Excitable investors see Ant as a buzzy internet innovator. The risk is that it becomes more like a heavily regulated “financial digital utility,” said Fraser Howie, the co-author of “Red Capitalism: The Fragile Financial Foundation of China’s Extraordinary Rise.”

“Utility stocks, as far as I remember, were not the ones to be seen as the most exciting,” Mr. Howie said.

Ant declined to comment, citing the quiet period demanded by regulators before its share sale.

The company has played give-and-take with Beijing for years. As smartphone payments became ubiquitous in China, Ant found itself managing huge piles of money in Alipay users’ virtual wallets. The central bank made it park those funds in special accounts where they would earn minimal interest.

After people piled into an easy-to-use investment fund inside Alipay, the government forced the fund to shed risk and lower returns. Regulators curbed a plan to use Alipay data as the basis for a credit-scoring system akin to Americans’ FICO scores.

China’s Supreme Court this summer capped interest rates for consumer loans, though it was unclear how the ceiling would apply to Ant. The central bank is preparing a new virtual currency that could compete against Alipay and another digital wallet, the messaging app WeChat, as an everyday payment tool.

Ant has learned ways of keeping the authorities on its side. Mr. Ma once boasted at the World Economic Forum in Davos, Switzerland, about never taking money from the Chinese government. Today, funds associated with China’s social security system, its sovereign wealth fund, a state-owned life insurance company and the national postal carrier hold stakes in Ant. The I.P.O. is likely to increase the value of their holdings considerably.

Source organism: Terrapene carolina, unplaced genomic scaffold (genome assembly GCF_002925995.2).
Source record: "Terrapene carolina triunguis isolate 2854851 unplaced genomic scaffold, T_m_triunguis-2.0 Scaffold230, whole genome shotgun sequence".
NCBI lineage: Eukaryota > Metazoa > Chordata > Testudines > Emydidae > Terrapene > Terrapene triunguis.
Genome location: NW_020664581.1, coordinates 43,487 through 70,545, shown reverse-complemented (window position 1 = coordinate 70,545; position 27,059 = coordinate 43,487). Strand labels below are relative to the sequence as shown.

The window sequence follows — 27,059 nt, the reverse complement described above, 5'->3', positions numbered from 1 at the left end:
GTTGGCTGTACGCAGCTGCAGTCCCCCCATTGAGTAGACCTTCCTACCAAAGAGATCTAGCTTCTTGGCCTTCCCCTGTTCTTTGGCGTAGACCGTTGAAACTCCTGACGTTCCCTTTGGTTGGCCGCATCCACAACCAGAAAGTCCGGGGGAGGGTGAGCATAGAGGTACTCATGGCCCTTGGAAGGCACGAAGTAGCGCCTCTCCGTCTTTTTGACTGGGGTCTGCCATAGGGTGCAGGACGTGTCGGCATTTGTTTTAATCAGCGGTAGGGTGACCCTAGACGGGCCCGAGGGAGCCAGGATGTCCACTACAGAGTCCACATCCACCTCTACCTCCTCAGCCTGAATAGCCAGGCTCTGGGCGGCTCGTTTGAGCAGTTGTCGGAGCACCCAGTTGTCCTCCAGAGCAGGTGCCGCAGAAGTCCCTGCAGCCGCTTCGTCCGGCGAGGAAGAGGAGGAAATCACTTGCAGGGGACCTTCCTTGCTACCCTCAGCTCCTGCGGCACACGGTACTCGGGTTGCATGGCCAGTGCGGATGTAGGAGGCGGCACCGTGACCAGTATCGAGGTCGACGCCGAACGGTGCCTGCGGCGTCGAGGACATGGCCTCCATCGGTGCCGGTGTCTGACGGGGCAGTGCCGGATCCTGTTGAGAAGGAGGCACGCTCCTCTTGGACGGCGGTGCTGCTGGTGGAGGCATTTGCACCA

“That’s how the state gets its payoff,” Mr. Howie said. With Ant, he said, “the line between state-owned enterprise and private enterprise is highly, highly blurred.”

China, in less than two generations, went from having a state-planned financial system to being at the global vanguard of internet finance, with trillions of dollars in transactions being made on mobile devices each year. Alipay had a lot to do with it.

Alibaba created the service in the early 2000s to hold payments for online purchases in escrow. Its broader usefulness quickly became clear in a country that mostly missed out on the credit card era. Features were added and users piled in. It became impossible for regulators and banks not to see the app as a threat.

ImageAnt Group’s headquarters in Hangzhou, China.
Credit…Alex Plavevski/EPA, via Shutterstock

A big test came when Ant began making an offer to Alipay users: Park your money in a section of the app called Yu’ebao, which means “leftover treasure,” and we will pay you more than the low rates fixed by the government at banks.

People could invest as much or as little as they wanted, making them feel like they were putting their pocket change to use. Yu’ebao was a hit, becoming one of the world’s largest money market funds.

The banks were terrified. One commentator for a state broadcaster called the fund a “vampire” and a “parasite.”

Still, “all the main regulators remained unanimous in saying that this was a positive thing for the Chinese financial system,” said Martin Chorzempa, a research fellow at the Peterson Institute for International Economics in Washington.

“If you can’t actually reform the banks,” Mr. Chorzempa said, “you can inject more competition.”